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Spokane, Washington  Est. May 19, 1883
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KREM drops longtime news anchor

Woodward says termination ‘was all about salary’ dispute

Nadine Woodward, a veteran TV news anchor at KREM, said she was let go by station management over contract terms. (Colin Mulvany / The Spokesman-Review)
Nadine Woodward, a veteran TV news anchor at KREM, said she was let go by station management over contract terms. (Colin Mulvany / The Spokesman-Review)

Veteran Spokane TV news anchor Nadine Woodward said she was targeted for a 15 percent pay cut, then let go when she and management at KREM couldn’t agree on terms.

Woodward, 47, worked for 19 years at KREM, owned by Texas-based Belo Corp. She was the station’s highly visible co-anchor during newscasts at 5, 6, 10 and 11 p.m.

Her last work day was Monday, said station General Manager Jamie Aitken.

“I think it was all about salary,” Woodward said. “Plus I think they could get somebody in there who would work for half my salary. And they could care less. It’s the nature of the business.”

She declined to discuss salary in detail. “I made a decent income,” she added.

Aitken said no replacement has been hired.

“It’s unfortunate we couldn’t come to terms with Nadine and we wish her the best. It’s our policy not to discuss employee issues,” Aitken said in an e-mail to the newspaper.

Woodward was due to renew her five-year contract by Sept. 7. She said Aitken, who came to KREM two years ago, insisted she accept a 15 percent pay cut along with changes to her work schedule.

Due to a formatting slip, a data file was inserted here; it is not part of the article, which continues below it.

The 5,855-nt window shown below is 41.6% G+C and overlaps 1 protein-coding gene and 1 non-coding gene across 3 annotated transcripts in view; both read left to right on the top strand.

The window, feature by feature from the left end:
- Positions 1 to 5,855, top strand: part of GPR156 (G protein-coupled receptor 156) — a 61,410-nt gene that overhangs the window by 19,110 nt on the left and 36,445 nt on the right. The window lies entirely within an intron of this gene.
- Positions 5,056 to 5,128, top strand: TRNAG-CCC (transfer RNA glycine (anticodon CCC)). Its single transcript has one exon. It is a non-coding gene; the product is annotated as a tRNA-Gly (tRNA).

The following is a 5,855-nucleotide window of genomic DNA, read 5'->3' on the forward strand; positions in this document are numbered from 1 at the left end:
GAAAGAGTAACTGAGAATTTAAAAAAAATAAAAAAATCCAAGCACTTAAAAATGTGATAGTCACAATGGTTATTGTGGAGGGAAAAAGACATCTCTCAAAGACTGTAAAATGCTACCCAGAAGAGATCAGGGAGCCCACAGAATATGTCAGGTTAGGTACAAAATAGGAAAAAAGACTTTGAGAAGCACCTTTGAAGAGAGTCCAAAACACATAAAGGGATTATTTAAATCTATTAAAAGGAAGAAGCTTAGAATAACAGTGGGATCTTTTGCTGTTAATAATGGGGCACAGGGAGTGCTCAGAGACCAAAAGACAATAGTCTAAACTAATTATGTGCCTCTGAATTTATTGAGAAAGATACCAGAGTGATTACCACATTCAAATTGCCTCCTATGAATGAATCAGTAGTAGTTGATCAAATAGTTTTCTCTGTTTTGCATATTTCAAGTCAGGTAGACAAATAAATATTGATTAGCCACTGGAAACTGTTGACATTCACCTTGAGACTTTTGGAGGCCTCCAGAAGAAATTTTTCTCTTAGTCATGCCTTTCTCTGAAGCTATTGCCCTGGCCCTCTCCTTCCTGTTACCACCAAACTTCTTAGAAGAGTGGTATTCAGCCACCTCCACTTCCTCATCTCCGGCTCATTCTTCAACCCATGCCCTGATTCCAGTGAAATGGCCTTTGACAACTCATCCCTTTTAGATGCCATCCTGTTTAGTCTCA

Woodward said she believes management “thought they had me over a barrel” because her husband, Bruce Felt, was let go by KREM in April. He had worked at the station for 18 years and was a promotion producer, Woodward said. Felt is still out of work, Woodward said.

Initially Woodward told the company she would take a 5 percent cut, the same cut many KREM managers reportedly had to take, Woodward said. That offer was not accepted.

Woodward said she eventually offered to take the 15 percent cut but not with the requirement that she give up a flexible work schedule. Her previous contract allowed her to take Friday nights off, to come in an hour later and to take a two-hour lunch break. “Those were items I negotiated so that I could pick up my kids from school” and allow the family to have dinner together, she said. Until this year, no company managers thought those conditions were unacceptable, she said.

She rejected the latest offer. When her contract expired, KREM gave Woodward a formal letter of termination, she said.

“This could have worked out. But they backed me into a corner and let the clock run out. They basically terminated me.

“I’ve never been treated with more disrespect and dishonor in 25 years in this business,” Woodward added.

Immediate plans are unclear, she said. She asked for but was refused severance pay, she said. She also asked Aitken to release her from a six-month “noncompete” clause that keeps her from working for another TV station here. KREM did not give her that release, she said.

She’s contacted potential employers in the past week. “There are opportunities. But it’s going to take a while before I can exercise any of them if they hold me to my noncompete clause,” she said.

Woodward added she’s consulted a lawyer who told her she has solid grounds to challenge the noncompete portion of the contract.

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